Gay Marriage Cheered at Marcus Garvey Park Amid Religious Criticism
By Paul Lomax, Tim Gorta and Tom Liddy
HARLEM - New Yorkers flocked to Marcus Garvey Park Saturday to show their pride and celebrate the historic legalization of gay marriage in the state - despite the vocal opposition of some local church leaders.
"I am very happy!" said a beaming Jacqueline Jackman. "I feel that all people have the right to get married without anyone questioning or voting about it.
"For me as a a lesbian, it's about respect. After last night's vote, I think people will appreciate what we have been campaigning about all these years!"
A bill legalizing same-sex marriage was signed into law Friday night, making New York the sixth state to codify the right for gay people.
Earlier in the month, some neighborhood pastors came forward to say the Harlem Pride event should not be celebrated in the park.
"If children start to believe it is OK to be gay, they will think it's OK to be a pedophile or have sex with animals," said Dr. Ronald Ferguson, senior pastor at Antioch Church of God on West 124th Street, according to the Daily News.
And yesterday, a pair of nuns walking by echoed the reverend's sentiments.
"This is against nature!" said Sister Thomas, of All Saints Church in Harlem. "Gay people are lower than the birds, animals and all other creatures on God's earth!"
A fellow nun, Sister Catherine added, "I'm against the [gay marriage] bill! I think it's against the sanctity and holiness of God's cosmic plan!"
But that didn't stop people from enjoying the sunshine and the newly-established rights.
"I was a little hesitant about coming out to Harlem for Pride, but I'm so glad that I finally came out!" Justin Rayburn, 23, originally from Kentucky and living in East Harlem, said. "There's so much celebration and love going around and we're making gay history beautiful! I couldn't be prouder!"
Henry Peralta, 42, who works at Columbia University, shrugged off the Catholic Church's condemnation of same-sex marriage.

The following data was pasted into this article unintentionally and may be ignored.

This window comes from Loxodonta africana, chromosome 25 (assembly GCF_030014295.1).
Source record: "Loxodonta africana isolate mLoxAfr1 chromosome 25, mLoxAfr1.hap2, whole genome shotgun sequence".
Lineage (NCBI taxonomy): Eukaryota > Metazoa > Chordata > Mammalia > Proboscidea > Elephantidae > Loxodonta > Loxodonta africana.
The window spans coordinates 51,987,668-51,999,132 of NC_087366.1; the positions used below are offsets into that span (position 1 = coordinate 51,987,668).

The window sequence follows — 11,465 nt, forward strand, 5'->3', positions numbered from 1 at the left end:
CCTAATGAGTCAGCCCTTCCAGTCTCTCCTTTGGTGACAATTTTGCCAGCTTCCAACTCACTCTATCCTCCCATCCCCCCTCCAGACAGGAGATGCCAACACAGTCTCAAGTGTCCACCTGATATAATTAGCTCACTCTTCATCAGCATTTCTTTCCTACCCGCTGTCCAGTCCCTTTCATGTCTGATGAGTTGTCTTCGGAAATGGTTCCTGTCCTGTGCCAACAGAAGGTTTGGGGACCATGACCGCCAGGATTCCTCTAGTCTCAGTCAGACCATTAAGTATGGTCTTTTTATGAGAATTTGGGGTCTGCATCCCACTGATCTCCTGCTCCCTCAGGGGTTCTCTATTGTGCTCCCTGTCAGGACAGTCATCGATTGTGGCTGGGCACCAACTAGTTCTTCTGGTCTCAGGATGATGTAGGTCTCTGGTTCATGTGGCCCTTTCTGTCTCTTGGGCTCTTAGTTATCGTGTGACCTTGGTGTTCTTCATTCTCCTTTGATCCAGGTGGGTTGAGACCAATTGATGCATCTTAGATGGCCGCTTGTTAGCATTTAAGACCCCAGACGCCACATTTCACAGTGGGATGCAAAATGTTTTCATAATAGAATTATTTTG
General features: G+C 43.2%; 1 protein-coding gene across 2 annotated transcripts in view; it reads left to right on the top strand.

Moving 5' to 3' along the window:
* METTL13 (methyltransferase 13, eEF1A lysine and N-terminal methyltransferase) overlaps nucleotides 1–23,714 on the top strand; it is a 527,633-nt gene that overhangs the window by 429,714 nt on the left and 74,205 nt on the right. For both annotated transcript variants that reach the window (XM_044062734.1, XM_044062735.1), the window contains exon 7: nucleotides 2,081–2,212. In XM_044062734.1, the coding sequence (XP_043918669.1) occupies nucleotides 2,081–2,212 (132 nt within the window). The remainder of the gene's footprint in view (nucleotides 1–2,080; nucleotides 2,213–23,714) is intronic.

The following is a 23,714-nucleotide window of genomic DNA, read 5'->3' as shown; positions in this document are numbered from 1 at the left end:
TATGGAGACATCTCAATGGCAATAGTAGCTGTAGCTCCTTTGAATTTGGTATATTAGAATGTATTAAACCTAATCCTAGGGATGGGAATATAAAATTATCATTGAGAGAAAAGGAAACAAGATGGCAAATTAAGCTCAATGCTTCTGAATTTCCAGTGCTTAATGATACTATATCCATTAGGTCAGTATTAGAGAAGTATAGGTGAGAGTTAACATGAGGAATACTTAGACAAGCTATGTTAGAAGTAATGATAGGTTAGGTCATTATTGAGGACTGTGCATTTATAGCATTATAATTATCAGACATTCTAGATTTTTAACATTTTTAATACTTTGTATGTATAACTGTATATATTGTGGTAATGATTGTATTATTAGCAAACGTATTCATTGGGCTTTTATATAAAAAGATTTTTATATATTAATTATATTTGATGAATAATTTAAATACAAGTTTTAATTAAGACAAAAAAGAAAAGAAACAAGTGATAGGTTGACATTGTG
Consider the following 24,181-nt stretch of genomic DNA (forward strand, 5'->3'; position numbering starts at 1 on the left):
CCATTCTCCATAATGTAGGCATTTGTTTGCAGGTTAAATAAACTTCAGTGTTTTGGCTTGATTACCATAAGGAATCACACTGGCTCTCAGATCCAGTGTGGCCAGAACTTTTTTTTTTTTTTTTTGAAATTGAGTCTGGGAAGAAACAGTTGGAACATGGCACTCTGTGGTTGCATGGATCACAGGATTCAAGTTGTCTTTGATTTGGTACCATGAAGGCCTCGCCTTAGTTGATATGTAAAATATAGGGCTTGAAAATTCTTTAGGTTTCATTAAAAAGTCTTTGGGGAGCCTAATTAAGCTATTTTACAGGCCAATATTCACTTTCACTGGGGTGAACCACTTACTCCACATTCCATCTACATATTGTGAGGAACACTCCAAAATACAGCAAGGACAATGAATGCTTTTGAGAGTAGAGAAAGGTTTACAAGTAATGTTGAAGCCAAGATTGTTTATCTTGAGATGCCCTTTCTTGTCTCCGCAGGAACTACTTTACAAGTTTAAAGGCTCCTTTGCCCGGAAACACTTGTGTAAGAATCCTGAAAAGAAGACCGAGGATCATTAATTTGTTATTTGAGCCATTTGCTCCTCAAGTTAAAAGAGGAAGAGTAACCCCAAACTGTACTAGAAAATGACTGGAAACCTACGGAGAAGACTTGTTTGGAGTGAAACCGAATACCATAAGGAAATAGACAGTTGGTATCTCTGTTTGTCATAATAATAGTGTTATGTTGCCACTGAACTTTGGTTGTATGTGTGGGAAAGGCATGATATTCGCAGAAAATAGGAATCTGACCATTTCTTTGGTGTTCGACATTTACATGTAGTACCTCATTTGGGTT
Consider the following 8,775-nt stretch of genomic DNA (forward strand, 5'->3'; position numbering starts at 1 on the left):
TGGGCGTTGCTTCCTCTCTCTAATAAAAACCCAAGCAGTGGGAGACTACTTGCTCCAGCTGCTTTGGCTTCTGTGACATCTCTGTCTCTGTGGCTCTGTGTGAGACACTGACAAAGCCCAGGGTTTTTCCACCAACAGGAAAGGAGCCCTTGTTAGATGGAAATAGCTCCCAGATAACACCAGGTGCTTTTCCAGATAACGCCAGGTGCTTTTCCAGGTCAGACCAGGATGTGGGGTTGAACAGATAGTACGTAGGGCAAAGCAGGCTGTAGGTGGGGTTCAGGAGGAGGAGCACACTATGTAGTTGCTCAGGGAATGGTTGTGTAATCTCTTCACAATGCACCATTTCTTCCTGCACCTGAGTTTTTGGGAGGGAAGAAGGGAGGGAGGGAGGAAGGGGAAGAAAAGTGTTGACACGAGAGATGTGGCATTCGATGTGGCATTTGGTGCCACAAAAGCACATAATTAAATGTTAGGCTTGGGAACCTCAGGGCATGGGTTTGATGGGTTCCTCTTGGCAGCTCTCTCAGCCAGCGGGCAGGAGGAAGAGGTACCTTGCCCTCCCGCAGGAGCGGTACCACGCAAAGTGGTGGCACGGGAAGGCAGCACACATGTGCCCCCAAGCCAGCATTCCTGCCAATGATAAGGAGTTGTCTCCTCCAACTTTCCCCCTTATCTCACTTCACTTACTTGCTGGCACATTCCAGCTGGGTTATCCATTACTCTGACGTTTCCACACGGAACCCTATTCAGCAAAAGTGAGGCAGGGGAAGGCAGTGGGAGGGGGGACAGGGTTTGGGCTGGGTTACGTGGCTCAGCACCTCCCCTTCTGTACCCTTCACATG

"This is a wonderful event!" he said. "What the Catholic Church has said is predictable, disgusting and nasty! It's totally un-Christian!"
The former archbishop of New York, Edward Cardinal Egan, has called gay marriage a "great mistake," according to WABC/Channel 7.
But Joseph Tolton, 43, the pastor at Harlem's Rehoboth Temple Christ Conscious Church, where the congregation is predominantly LGBT, said that he was overjoyed with the legislation's passage.
"I'm absolutely elated," he said. "There is something to the idea of having your relationship sanctioned by the state and where your rights are not unequal or inferior. Now we can take our relationships more seriously."
On hand for the event, which featured artists and information about gay advocacy groups, were Manhattan Borough President Scott Stringer and state Sen. Tom Duane, who gave an emotional speech on the senate floor Friday night discussing his personal struggles with being openly homosexual.
"I was very happy about last night! I always believed the day would come!" Duane told DNAinfo. "This is my first visit to the Harlem Pride event and I can tell you right now I'll coming here every year from now on! I can't wait to march with pride [Sunday]!"
For Nina, a bartender at the Lenox Lounge, the gay marriage bill was an important step in terms of advancing rights for all minorities.
"We as black people fought for our rights for so long, we should fight for the rights of other oppressed people," she said. "What we were fighting for was not just black rights but equal rights.
"I'm glad that [gay people] got [the right to marry], especially in New York, a place that's so diverse."